My father had a similar call for when, out on elaborate rambles (usually trespassing), he and I would get separated. If I’d stopped for a few minutes to examine a mouldering log and he had walked on through the woods, he would then give a perfectly passable rendition of a cuckoo to indicate where in the impenetrable thicket he had suddenly found himself alone. This was my cue to chivvy myself up and hurry along.

I’ve often wondered if his mimicry had ever confused a local ornithologist into miss-recording what was fast becoming a relatively scarce bird in Britain. Perhaps someone had even written in to The Times to report an unusual location, or unseasonal occurrence.

It turns out that he was not the first to have potentially messed with the data.

It seems that the tradition of writing into the papers to report the first cuckoo of the year began on 4 February 1913, when naturalist and geologist James Lydekker wrote to The Times to announce he had distinctly heard one, not a quarter of a mile from his Harpenden home. This was an unprecedented early date, some 2 months before the usual arrival of these migratory birds.

Unfortunately, he was forced to recant his observation a few days later when it transpired that it was not an avian songster, but a bricklayer’s labourer working on a house nearby. The British public rose with the usual semi-sarcastic mockery and have been writing in every year to enquire whether their local cuckoo was, indeed, the first to be heard calling that year.

Luckily Russell’s ‘ca-caw ca-caw’ is unlikely to result in any miss-reported bird species. The data is safe.

Digging up a minotaur is really quite a feat

I found a minotaur, here it is, the minotaur beetle, Typhaeus typhoeus, and a male at that, with the three long prongs on the front of the thorax.

A dung beetle in the hand is worth….

It’s one of the few dung beetles active in the winter, October to March especially, and it is a secretive species, digging deep into the soil. In Britain it’s renowned for being one of the deepest diggers, with tunnels up to 2 metres long. Such was its engineering prowess that whenever I used to find a hole next to some rabbit crottels on Ashdown Forest I didn’t even bother trying to excavate, since the sandy soil meant the beetle was probably well beyond the range of my modest troweling.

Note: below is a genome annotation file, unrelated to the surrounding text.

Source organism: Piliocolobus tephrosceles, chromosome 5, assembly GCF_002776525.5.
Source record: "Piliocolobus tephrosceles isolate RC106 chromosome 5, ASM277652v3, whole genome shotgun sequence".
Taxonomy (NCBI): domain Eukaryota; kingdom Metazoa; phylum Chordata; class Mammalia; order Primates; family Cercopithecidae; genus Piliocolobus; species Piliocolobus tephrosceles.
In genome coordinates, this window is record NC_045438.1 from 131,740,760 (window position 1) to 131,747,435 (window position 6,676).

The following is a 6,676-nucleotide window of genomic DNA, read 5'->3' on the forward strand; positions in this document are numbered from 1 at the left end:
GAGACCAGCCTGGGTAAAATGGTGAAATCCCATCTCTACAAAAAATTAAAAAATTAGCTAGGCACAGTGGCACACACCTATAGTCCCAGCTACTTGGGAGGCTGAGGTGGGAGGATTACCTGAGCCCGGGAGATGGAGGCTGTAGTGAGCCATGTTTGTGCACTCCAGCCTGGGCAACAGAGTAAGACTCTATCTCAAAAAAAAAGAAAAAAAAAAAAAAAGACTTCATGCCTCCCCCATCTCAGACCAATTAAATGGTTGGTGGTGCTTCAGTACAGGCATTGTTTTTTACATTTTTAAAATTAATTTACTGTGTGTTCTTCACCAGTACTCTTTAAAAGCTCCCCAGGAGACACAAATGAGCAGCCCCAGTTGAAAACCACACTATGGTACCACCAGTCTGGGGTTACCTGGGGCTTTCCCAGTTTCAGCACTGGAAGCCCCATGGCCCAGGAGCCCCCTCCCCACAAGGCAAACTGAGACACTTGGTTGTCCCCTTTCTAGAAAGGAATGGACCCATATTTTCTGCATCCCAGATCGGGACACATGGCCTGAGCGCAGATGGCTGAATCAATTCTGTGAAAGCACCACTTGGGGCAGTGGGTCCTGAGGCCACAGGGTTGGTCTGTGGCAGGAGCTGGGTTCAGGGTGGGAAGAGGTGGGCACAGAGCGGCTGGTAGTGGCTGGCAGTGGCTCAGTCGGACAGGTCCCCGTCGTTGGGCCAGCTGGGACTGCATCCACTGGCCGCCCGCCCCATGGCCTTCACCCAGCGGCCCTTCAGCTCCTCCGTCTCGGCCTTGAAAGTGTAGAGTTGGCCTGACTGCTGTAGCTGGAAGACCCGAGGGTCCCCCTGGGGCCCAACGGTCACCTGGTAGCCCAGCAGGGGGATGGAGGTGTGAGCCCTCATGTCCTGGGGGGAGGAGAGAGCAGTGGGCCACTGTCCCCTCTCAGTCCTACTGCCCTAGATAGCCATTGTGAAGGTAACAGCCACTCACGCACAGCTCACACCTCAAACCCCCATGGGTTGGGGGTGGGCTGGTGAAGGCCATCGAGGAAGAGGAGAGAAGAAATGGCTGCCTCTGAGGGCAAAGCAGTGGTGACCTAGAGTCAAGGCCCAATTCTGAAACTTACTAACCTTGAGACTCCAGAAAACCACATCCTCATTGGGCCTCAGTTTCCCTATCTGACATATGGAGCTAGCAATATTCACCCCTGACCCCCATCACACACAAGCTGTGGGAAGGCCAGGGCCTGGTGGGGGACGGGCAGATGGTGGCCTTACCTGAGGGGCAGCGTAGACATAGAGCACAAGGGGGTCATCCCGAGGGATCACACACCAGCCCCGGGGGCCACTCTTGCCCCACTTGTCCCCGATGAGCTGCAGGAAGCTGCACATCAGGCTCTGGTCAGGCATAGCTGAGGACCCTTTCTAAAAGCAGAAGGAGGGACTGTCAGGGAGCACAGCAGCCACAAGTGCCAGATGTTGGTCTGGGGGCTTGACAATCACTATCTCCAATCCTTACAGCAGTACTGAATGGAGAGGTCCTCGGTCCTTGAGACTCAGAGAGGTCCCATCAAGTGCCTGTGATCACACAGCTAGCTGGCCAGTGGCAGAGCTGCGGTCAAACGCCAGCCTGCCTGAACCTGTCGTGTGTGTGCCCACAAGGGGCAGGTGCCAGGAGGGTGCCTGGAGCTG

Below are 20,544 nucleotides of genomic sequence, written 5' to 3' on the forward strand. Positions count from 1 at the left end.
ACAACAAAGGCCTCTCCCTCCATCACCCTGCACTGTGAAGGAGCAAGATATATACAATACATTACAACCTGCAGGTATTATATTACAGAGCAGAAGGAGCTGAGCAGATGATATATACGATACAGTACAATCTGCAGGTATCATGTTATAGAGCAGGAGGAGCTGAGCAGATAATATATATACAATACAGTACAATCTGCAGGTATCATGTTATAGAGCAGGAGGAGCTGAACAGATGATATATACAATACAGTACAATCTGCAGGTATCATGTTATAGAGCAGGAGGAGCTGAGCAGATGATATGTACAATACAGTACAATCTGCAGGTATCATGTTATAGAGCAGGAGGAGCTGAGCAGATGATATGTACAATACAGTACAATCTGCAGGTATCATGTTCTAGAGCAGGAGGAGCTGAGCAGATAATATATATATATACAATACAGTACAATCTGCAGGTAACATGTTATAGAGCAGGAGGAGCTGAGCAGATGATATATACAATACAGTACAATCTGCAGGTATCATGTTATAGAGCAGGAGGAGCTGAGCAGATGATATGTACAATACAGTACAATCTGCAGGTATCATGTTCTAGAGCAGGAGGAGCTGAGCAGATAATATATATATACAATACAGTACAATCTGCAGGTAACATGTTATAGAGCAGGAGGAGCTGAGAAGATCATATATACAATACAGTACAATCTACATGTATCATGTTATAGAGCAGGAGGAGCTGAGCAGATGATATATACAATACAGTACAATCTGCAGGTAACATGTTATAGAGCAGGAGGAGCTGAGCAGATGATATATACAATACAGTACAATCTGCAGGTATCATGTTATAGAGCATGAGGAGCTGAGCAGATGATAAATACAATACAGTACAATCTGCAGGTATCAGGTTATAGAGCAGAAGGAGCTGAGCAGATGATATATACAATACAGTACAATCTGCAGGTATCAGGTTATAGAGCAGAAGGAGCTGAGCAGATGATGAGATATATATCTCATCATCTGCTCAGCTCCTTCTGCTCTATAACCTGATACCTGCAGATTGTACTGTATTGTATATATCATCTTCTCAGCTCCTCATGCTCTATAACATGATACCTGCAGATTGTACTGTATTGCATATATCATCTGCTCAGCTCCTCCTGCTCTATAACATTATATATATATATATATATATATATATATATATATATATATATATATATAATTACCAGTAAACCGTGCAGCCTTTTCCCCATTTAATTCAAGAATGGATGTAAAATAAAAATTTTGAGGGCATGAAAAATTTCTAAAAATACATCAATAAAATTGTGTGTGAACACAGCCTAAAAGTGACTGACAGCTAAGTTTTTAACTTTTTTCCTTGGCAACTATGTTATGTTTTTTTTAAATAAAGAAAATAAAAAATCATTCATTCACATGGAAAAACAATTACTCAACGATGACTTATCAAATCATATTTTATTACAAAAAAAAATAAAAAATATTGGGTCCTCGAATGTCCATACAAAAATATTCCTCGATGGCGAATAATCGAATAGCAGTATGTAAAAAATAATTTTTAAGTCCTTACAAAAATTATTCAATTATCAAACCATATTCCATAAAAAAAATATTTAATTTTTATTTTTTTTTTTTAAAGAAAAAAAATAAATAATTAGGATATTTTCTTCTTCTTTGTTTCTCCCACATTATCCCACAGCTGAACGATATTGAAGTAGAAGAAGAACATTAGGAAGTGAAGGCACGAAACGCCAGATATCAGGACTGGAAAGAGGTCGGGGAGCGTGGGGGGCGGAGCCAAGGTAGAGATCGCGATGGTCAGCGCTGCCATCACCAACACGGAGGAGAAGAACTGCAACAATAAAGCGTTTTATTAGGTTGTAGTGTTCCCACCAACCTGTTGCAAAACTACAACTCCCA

In a hole in the ground there lived a …..

So when I found this burrow in Knole Park, Sevenoaks, on 25 February, I was chancing my luck. But maybe the cold weather had slowed its progress — the beetle was only a few centimetres down. It consented a pose for a few photos.

It’s not the kind of crass fact real dung beetle researchers like to brag about, but I had a brief scour of the literature to find the deepest recorded dung beetle tunnel. The best I can offer is the aptly named Florida deepdigger scarab, Peltotrupes profundus, with a burrow recorded by Henry Howden (1952) down at least 9 feet (2.7 metres).

Please consider that a challenge.

Nature calls

Call of nature: the secret life of dung drops onto the literary landscape in February, and will be coming to a bookshop near you. Or, at least, it’s coming to a bookshop near me — Bookseller Crow on the Hill, at Crystal Palace.

A tasty menu to get the intellectual juices flowing.

A tasty menu to get the intellectual juices flowing.

The launch is set for Thursday 2nd February, 19:30 hours, and I’m in good company.

There have already been a couple of reviews, one in The London Naturalist, and this one from BBC Wildlife:

I'll go with

Yes, I’ll go with “friendly yet informative”. Thanks Jules.

 

BENHS 2016 — less of the same

This way in please.

This way in please.

Yesterday, 12 November, was the 2016 BENHS Annual Exhibition, held at Conway Halls, Holborn. As usual it was a chance to meet up and chat with old friends and colleagues, and have a look at the exhibits they’d brought up. The old friends were there, apart from the ones that weren’t. Yet again, I think numbers were down. Exhibits were up, maybe, mostly. But I did notice the British butterflies section was completely empty.

Over the years the popularity of various insect groups exhibited at the annual exhibition has been a compass of the direction of entomological interest of the members. When I first joined (1976) Lepidoptera was very big, divided more or less evenly between butterflies, macros and micros. The ‘other’ orders together barely made up the fourth quarter. Things have changed. Coleoptera, Diptera, Hemiptera and Hymenoptera now have their own significant sections of the hall. There aren’t many ‘other’ orders left — Trichoptera and a few odds and sods.

This year there was not a single British butterfly exhibit. Showing wild-caught butterflies has always been fraught — frowned on my some, mocked by others —but there were usually several examples of breeding experiments to work out the genetic control of pattern formation and aberration. Where were they? Who knows?

The point of the exhibition, in terms of meeting other entomologists, communicating findings, exchanging ideas, has changed since the society was founded 144 years ago. There is now something peculiarly archaic about poring over trays of pinned insect specimens. Except, this is still an important and useful way of learning. Comparing specimens of the pied shieldbug Tritomegas bicolor and the newly discovered T. sexmaculatus really does highlight the distinctions in the white markings. And I can now confirm that the blue jewel beetle Agrilus biguttatus can occur as a metallic green morph too, I saw it with my own eyes — just the thing to cause confusion if ever the emerald ash-borer A. planipennis, reaches the UK, on its seemingly inexorable spread through Eurasia.

Nevertheless, so much quick and easy communication takes place privately now, that the public arena of the annual exhibition is looking less relevant in some quarters. Maybe the butterfly breeders feel the exhibition is no longer their venue of choice.


Previous British Entomological and Natural History Society annual exhibitions:

BENHS 2015 annual exhibition

BENHS 2014 annual exhibition

BENHS 2013 annual exhibition

BENHS 2012 annual exhbition